Tuesday, 12 November 2019

Further Thoughts on Pachamama and the Virgin of the Andes

Amidst all the debate surrounding the infamous Pachamama statuettes at the Amazon synod, a few commentators have noted that the goddess Pachamama is not in fact from the Amazon rain forests, but from the Andes mountains. Moreover, fewer seem to have observed, as far as I can tell, that the Pachamamas which appeared at the Synod do not really appear to resemble the traditional imagery of Pachamama from the Andes. In fact, it is remarkably rare to find imagery of Pachamama in traditional Andean art (with a few exceptions), for the simple reason that her presence is felt everywhere: for she is embodied in the earth itself, especially in the figure of a mountain - and the Andes are all mountains. Pachamama is herself the Mountain.

The few modern renditions of Pachamama which seem most accurate to the Andean imagination attempt to capture the identification of the goddess with the mountains, in whose folds all of life and nature is sustained. Adorning her image are flowers, trees, plants, animals, the elements, signifying her deep connection to the fertility of the earth. Her body is itself the Mountain, and the earth beneath it; she simultaneously towers over and lies beneath all life forms. From her bosom all things are nourished, as from the deep springs of fresh mountain water.

What fewer commentators on the Amazon synod have noted is the remarkable fact that this more traditional imagination of Pachamama has indeed been projected onto traditional Andean Christian depictions of the Blessed Virgin Mary, who was brought to the Andes by the Spanish conquistadores, when they conquered the Incan empire in the 16th century. There is a book by Carol Damian demonstrating this very phenomenon in detail: The Virgin of the Andes. In other words, in the Andes, the Blessed Virgin is Pachamama, or Mother Earth, whom the Andean peoples venerate as the mistress of all life, fertility, and agriculture, as well as the very Mother of God Himself. This is no accident. Although the Spanish conquistadores certainly endeavored - with much success - to root out the indigenous paganism of the Incan empire, as is fitting, nonetheless at the same time they could not help but plant the Christian faith in Andean soil, with all of its pre-existent cultural and spiritual ties to the Andean land. After the pagan cults had been extinguished, and Spanish Baroque Catholicism had been firmly established, the indigenous Andean-Catholic artists merged the artistic and spiritual traditions of Catholic imperial Spain and the "pagan" naturalistic Andes, producing numerous depictions of "the Virgin of the Andes" which represent her as Pachamama. See, for example, this beautiful rendition of the Virgin of Bolivia:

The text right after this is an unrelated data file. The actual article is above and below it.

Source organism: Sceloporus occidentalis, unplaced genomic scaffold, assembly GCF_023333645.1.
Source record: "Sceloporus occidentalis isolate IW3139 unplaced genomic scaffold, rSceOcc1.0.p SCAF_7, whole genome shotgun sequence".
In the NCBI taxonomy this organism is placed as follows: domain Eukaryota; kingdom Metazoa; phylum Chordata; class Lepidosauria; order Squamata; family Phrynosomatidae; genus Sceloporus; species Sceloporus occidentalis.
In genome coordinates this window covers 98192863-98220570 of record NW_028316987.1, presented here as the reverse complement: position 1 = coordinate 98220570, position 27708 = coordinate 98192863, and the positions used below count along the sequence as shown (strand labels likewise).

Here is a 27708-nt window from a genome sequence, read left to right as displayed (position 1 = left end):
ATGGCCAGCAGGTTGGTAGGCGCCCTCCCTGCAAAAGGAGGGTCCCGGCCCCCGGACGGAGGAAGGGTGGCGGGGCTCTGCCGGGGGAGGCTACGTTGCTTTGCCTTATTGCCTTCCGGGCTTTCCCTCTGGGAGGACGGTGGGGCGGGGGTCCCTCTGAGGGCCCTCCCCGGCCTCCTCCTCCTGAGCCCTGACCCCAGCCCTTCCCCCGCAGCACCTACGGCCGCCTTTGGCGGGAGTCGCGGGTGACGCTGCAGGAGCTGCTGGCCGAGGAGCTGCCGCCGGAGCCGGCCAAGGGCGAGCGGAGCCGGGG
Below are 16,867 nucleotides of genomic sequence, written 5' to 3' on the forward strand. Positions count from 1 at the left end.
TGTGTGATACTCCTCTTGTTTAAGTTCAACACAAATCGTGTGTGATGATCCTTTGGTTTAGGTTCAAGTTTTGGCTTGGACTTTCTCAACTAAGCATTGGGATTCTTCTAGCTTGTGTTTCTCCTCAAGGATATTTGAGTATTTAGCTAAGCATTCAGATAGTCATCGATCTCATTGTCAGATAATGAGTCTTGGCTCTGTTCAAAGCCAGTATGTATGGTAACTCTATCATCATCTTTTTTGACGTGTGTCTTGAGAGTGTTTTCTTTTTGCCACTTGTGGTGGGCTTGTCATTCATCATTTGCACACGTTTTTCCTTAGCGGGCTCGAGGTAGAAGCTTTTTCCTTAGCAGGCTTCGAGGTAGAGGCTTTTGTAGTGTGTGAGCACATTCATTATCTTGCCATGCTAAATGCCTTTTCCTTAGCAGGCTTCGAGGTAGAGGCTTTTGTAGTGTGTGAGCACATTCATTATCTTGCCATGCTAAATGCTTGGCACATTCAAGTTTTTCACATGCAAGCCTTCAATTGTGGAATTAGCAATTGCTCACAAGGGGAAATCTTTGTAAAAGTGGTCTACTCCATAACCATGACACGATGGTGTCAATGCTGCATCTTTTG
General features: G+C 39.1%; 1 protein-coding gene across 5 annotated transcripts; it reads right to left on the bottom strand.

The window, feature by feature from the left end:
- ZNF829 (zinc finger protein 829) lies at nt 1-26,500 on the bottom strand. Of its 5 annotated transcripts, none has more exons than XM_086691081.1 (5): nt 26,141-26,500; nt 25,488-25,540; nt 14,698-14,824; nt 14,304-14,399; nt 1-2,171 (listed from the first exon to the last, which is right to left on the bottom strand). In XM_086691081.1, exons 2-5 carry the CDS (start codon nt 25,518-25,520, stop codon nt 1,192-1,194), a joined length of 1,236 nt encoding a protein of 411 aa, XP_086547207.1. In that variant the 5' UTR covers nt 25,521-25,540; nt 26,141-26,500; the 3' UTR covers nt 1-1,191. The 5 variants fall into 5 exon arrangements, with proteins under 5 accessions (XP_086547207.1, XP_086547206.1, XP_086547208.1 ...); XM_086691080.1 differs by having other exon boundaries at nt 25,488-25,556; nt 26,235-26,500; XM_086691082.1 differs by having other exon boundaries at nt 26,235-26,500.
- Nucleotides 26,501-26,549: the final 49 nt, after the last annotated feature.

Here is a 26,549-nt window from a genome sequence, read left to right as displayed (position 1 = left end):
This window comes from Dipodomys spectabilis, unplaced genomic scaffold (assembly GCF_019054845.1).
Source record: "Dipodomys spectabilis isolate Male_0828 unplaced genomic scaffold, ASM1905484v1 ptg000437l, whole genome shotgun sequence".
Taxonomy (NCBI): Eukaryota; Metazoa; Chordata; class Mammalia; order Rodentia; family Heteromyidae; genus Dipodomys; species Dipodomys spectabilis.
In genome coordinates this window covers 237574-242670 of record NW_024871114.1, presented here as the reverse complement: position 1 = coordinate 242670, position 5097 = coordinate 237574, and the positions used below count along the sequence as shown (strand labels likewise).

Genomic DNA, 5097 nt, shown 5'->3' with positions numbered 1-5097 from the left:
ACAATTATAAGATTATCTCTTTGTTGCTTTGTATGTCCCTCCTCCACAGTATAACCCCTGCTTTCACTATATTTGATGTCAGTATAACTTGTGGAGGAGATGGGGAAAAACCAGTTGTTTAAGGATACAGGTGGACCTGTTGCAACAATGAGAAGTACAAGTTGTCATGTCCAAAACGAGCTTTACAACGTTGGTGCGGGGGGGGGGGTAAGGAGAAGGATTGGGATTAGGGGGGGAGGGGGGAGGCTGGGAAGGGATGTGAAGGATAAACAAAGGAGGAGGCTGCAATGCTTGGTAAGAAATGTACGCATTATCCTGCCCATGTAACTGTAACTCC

The Virgin of the Mountain

The conical shape of the Virgin's dress, and the vegetative and naturalistic ornamentation which adorns it, are explicitly intended to evoke the imagery of the Mountain, with which the goddess Pachamama was once identified. Note also how the cosmic, naturalistic imagery of the Andes is integrated with the Baroque liturgical symbolism of Spanish Catholicism, presided over by Christ and the Father in liturgical attire, thereby bringing the natural cosmos of the earth into the supernatural cosmos of the Church. 

Countless such images can be found in the various regions of the Andes, some of them viewable here, often attached to various specific devotions - but always evoking the imagery and symbolism of Pachamama, or Mother Earth.  Many of these images can also be found in Carol Damian's above mentioned book, in which she writes that in the Peruvian colony of Cuzco, "The one consistent feature that appears as a dominant stylistic and iconographic trait in Cuzco paintings of the Virgin is the triangular shape of Mary's dress, a reference to the shape of a mountain and, especially, her role as Pachamama, the Earth Mother." Moreover, "the mountain form of the bell-shaped gown of the Virgin and the birds and flowers which adorn her transform Mary to meet the needs of the Andean devotion." (pp. 50-51). 

This is a remarkable example of "inculturation," the assimilation of indigenous and even pagan imagery - indeed, the external form of a pagan deity - into the structure and form of the Christian tradition. Catholicism proves its universal character, embodied in the imperial universalism of Spain, by assuming the sensory and spiritual form of indigenous religious culture. This is the sacramental and Incarnational logic of Christianity: the forms of the earth are able to be harnessed by God and transfigured by divine revelation.